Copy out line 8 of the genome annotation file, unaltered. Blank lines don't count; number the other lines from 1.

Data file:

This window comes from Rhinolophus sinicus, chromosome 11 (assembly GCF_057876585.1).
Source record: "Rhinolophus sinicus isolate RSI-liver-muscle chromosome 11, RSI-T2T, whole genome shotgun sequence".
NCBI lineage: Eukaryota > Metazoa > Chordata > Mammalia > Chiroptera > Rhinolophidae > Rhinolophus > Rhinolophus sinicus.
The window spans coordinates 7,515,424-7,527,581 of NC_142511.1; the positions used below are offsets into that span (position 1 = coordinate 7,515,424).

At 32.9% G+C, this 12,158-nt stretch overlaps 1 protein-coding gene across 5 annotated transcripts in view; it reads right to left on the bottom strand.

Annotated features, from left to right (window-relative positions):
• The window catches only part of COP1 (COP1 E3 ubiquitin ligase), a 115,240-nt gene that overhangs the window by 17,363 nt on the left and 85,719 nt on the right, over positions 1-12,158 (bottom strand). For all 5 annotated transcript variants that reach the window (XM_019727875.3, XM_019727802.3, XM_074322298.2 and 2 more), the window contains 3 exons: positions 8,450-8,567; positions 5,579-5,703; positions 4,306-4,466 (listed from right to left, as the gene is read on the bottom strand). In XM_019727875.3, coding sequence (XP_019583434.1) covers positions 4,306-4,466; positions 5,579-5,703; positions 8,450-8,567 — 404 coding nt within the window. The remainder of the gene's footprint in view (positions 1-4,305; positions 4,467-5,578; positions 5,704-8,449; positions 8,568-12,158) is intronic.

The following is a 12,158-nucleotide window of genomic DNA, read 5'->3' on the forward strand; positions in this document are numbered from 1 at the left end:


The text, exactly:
The following is a 12,158-nucleotide window of genomic DNA, read 5'->3' on the forward strand; positions in this document are numbered from 1 at the left end: